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District Court’s Invalidity Ruling for Indefiniteness “Surrenders” to Federal Circuit’s Claim Construction

03-1181
March 01, 2004

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Last Month at the Federal Circuit - April 2004

Judges: Bryson (author), Rader, and Prost

In Bancorp Services, L.L.C. v. Hartford Life Insurance Co., No. 03-1181 (Fed. Cir. Mar. 1, 2004), the Federal Circuit reversed the district court’s SJ ruling of invalidity under 35 U.S.C. § 112, ¶ 2.

Bancorp Services, L.L.C. (“Bancorp”), owner of U.S. Patent No. 5,926,792 (“the ’792 patent”), filed a suit against Hartford Life Insurance Company (“Hartford”). The ’792 patent, titled “System for Managing a Stable Value Protected Investment Plan,” describes and claims a system for administering and tracking the value of life insurance policies in separate accounts, including policies containing stable value protected investments.

Unlike traditional separate account policies, a stable value protected investment system allows policy owners to report a more predictable, stable value on their financial statements. Under a stable value protected investment system, a third-party guarantor guarantees a particular value for a life insurance policy, regardless of its market value, should the policy have to be paid out prematurely.

Two years into the litigation, the district court granted Hartford’s SJ motion, holding the claims of the ’792 patent invalid because the phrase “surrender value protected investment credits” was indefinite. The district court rejected Bancorp’s argument that the term “surrender value protection” had the same meaning as the term “stable value protection,” which is defined in the specification and used in the claims. The court also rejected the testimony of Bancorp’s expert because he was not shown to be an expert in life insurance administration.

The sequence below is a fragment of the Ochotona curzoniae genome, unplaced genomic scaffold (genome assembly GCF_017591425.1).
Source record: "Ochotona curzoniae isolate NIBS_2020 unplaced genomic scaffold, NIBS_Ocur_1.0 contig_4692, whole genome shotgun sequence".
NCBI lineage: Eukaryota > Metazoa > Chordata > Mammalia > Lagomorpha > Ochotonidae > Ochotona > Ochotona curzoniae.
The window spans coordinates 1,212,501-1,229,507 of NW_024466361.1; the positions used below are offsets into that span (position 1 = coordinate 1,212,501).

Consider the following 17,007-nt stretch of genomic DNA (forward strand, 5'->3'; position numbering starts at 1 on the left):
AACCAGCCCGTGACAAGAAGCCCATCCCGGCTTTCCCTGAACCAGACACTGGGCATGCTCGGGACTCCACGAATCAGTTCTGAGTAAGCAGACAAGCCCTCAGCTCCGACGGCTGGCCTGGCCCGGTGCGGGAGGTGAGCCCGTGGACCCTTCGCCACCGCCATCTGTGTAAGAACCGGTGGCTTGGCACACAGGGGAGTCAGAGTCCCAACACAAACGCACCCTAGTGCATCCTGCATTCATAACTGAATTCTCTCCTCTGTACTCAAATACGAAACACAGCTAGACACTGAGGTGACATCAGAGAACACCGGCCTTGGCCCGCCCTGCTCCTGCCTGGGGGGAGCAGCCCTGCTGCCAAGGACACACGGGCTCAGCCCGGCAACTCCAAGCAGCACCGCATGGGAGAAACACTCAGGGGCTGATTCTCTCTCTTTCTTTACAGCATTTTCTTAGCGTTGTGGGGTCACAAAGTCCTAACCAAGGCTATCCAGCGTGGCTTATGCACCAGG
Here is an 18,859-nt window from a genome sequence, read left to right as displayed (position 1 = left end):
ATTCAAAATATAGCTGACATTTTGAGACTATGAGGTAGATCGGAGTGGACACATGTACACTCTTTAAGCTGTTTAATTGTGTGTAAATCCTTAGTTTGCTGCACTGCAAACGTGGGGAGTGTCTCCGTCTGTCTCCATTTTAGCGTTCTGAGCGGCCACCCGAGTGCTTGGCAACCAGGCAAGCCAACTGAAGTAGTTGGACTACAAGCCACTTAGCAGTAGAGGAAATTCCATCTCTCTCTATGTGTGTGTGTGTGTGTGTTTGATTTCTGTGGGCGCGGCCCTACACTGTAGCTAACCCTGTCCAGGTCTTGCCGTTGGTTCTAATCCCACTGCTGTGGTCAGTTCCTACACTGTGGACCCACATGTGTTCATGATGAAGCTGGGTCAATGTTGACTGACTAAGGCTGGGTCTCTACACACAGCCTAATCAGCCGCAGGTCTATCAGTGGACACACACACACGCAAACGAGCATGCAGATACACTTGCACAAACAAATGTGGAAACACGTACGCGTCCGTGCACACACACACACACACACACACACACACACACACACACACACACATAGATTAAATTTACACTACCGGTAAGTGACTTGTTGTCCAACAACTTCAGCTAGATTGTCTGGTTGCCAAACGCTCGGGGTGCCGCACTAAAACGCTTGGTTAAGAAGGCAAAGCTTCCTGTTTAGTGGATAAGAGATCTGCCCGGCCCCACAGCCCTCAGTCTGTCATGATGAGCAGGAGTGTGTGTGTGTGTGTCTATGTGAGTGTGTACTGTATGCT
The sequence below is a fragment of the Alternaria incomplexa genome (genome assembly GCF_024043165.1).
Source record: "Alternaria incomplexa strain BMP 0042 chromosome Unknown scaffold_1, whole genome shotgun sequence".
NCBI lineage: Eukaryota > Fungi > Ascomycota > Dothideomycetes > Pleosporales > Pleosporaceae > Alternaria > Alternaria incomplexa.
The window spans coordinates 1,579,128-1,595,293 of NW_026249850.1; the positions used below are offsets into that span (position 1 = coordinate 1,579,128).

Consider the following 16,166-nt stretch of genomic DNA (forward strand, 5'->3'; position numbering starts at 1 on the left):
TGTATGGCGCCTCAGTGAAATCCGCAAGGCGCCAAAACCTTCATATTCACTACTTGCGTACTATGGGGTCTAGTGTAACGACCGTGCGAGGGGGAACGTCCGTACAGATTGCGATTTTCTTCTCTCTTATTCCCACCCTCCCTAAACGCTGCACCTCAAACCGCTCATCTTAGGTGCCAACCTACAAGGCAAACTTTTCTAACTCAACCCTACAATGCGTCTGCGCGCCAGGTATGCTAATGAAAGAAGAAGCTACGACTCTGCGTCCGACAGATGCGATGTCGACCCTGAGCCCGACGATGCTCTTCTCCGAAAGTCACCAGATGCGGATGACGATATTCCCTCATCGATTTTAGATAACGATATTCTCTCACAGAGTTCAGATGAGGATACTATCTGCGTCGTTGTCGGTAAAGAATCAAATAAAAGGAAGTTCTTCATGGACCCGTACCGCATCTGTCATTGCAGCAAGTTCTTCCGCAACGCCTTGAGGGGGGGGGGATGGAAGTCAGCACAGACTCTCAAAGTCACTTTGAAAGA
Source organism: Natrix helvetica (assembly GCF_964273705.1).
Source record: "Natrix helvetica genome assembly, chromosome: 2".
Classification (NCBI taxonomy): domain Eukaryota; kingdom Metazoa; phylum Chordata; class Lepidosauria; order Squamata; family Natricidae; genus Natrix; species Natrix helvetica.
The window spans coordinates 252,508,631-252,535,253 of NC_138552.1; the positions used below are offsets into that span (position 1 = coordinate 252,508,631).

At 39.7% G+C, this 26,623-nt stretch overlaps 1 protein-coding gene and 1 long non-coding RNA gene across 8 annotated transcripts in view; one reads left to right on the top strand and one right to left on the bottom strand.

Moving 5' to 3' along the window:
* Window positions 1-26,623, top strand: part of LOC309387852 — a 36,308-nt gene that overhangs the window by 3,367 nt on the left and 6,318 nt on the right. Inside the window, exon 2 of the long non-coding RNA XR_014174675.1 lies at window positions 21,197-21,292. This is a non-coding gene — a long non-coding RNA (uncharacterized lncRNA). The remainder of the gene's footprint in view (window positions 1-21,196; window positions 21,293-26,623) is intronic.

On appeal, the Federal Circuit explained that claims are invalid for indefiniteness only if reasonable efforts at claim construction prove futile. Otherwise, if the meaning of the claim is discernable, even though the task may be formidable and the conclusion may be one over which reasonable persons will disagree, the claim avoids invalidity on indefiniteness grounds.

Applying these principles to the facts of the case, the Federal Circuit reversed the district court’s SJ ruling and held that the meaning of the term “surrender value protected investment credits” was reasonably discernable. While noting that the term was not defined in the patent nor in any industry publication, it nevertheless found the term’s components to have well-recognized meaning, allowing the reader to infer the term’s meaning with reasonable confidence. First, it found that the component term “surrender value” had a clear meaning to a person skilled in the art. Next, it found the meaning of the component term “protected investment” from the specification and extrinsic evidence. Finally, it found the meaning of the component term “credits” from the specification. Considering these component terms together, it arrived at the claim construction proposed by Bancorp, namely, that the term “surrender value protected investment credits” had essentially the same meaning as the term “stable value protected investment.”

While the Federal Circuit concluded that the intrinsic evidence alone merited a reversal of the SJ ruling of invalidity, it commented on the district court’s flawed analysis on certain extrinsic evidence. First, it commented that the district court should have considered the testimony of Bancorp’s expert because he was an expert in the use of stable value protected investments in the context of variable life insurance policies. Furthermore, it concluded that the district court should also have considered Hartford’s internal use of the term “surrender value protected investment” because, while not public in nature, the use was relevant to show that the term had a discernable meaning to at least some persons practicing in the field.